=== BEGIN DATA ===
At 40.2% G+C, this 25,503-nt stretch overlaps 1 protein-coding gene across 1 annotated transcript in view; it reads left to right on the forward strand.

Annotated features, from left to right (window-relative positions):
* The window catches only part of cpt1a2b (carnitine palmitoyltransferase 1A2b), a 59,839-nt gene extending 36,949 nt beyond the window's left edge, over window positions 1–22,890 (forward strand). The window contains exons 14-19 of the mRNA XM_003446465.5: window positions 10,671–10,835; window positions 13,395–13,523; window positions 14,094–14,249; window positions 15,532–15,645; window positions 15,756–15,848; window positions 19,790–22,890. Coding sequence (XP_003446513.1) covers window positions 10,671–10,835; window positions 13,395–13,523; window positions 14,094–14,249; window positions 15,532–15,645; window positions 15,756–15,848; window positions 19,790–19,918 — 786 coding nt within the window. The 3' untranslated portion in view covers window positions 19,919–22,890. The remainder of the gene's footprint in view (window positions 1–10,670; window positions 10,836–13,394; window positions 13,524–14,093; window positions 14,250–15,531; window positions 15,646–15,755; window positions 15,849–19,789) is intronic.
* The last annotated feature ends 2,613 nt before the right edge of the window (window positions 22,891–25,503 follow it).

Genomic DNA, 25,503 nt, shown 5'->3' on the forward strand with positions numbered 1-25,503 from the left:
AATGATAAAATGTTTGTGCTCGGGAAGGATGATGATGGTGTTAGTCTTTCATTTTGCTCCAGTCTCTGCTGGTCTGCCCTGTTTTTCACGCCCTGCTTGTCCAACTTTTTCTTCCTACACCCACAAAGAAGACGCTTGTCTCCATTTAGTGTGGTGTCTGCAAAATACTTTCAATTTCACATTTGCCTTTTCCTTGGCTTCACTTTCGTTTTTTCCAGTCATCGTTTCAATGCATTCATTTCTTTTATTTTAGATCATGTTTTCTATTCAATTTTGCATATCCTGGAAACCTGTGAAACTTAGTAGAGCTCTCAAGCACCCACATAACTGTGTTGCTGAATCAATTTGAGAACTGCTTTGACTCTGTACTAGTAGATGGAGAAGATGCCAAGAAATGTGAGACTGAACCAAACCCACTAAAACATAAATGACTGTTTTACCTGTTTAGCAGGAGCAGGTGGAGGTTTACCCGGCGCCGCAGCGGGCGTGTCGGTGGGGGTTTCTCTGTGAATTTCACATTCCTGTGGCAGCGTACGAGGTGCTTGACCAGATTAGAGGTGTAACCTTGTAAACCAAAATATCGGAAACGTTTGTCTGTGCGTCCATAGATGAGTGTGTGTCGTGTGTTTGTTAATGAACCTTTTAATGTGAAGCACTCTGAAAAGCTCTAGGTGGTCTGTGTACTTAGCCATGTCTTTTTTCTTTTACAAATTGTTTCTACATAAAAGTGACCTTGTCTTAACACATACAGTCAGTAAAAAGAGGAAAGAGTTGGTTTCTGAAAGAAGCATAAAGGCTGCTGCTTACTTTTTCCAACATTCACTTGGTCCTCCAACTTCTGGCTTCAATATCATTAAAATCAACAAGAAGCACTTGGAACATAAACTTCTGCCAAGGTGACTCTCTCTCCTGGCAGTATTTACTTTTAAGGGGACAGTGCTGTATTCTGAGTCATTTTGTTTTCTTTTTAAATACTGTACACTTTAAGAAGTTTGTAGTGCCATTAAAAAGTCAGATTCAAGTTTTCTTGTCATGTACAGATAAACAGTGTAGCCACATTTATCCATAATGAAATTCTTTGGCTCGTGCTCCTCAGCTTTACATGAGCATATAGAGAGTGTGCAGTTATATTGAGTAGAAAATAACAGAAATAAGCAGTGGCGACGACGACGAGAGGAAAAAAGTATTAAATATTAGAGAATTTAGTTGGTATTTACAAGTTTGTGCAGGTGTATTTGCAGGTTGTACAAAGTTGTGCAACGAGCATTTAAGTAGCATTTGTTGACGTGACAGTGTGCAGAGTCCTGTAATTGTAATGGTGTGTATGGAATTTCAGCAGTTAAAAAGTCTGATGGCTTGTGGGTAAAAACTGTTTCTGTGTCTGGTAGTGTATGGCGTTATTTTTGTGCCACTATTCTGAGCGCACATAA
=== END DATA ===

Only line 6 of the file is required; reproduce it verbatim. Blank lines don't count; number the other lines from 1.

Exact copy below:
AATGATAAAATGTTTGTGCTCGGGAAGGATGATGATGGTGTTAGTCTTTCATTTTGCTCCAGTCTCTGCTGGTCTGCCCTGTTTTTCACGCCCTGCTTGTCCAACTTTTTCTTCCTACACCCACAAAGAAGACGCTTGTCTCCATTTAGTGTGGTGTCTGCAAAATACTTTCAATTTCACATTTGCCTTTTCCTTGGCTTCACTTTCGTTTTTTCCAGTCATCGTTTCAATGCATTCATTTCTTTTATTTTAGATCATGTTTTCTATTCAATTTTGCATATCCTGGAAACCTGTGAAACTTAGTAGAGCTCTCAAGCACCCACATAACTGTGTTGCTGAATCAATTTGAGAACTGCTTTGACTCTGTACTAGTAGATGGAGAAGATGCCAAGAAATGTGAGACTGAACCAAACCCACTAAAACATAAATGACTGTTTTACCTGTTTAGCAGGAGCAGGTGGAGGTTTACCCGGCGCCGCAGCGGGCGTGTCGGTGGGGGTTTCTCTGTGAATTTCACATTCCTGTGGCAGCGTACGAGGTGCTTGACCAGATTAGAGGTGTAACCTTGTAAACCAAAATATCGGAAACGTTTGTCTGTGCGTCCATAGATGAGTGTGTGTCGTGTGTTTGTTAATGAACCTTTTAATGTGAAGCACTCTGAAAAGCTCTAGGTGGTCTGTGTACTTAGCCATGTCTTTTTTCTTTTACAAATTGTTTCTACATAAAAGTGACCTTGTCTTAACACATACAGTCAGTAAAAAGAGGAAAGAGTTGGTTTCTGAAAGAAGCATAAAGGCTGCTGCTTACTTTTTCCAACATTCACTTGGTCCTCCAACTTCTGGCTTCAATATCATTAAAATCAACAAGAAGCACTTGGAACATAAACTTCTGCCAAGGTGACTCTCTCTCCTGGCAGTATTTACTTTTAAGGGGACAGTGCTGTATTCTGAGTCATTTTGTTTTCTTTTTAAATACTGTACACTTTAAGAAGTTTGTAGTGCCATTAAAAAGTCAGATTCAAGTTTTCTTGTCATGTACAGATAAACAGTGTAGCCACATTTATCCATAATGAAATTCTTTGGCTCGTGCTCCTCAGCTTTACATGAGCATATAGAGAGTGTGCAGTTATATTGAGTAGAAAATAACAGAAATAAGCAGTGGCGACGACGACGAGAGGAAAAAAGTATTAAATATTAGAGAATTTAGTTGGTATTTACAAGTTTGTGCAGGTGTATTTGCAGGTTGTACAAAGTTGTGCAACGAGCATTTAAGTAGCATTTGTTGACGTGACAGTGTGCAGAGTCCTGTAATTGTAATGGTGTGTATGGAATTTCAGCAGTTAAAAAGTCTGATGGCTTGTGGGTAAAAACTGTTTCTGTGTCTGGTAGTGTATGGCGTTATTTTTGTGCCACTATTCTGAGCGCACATAA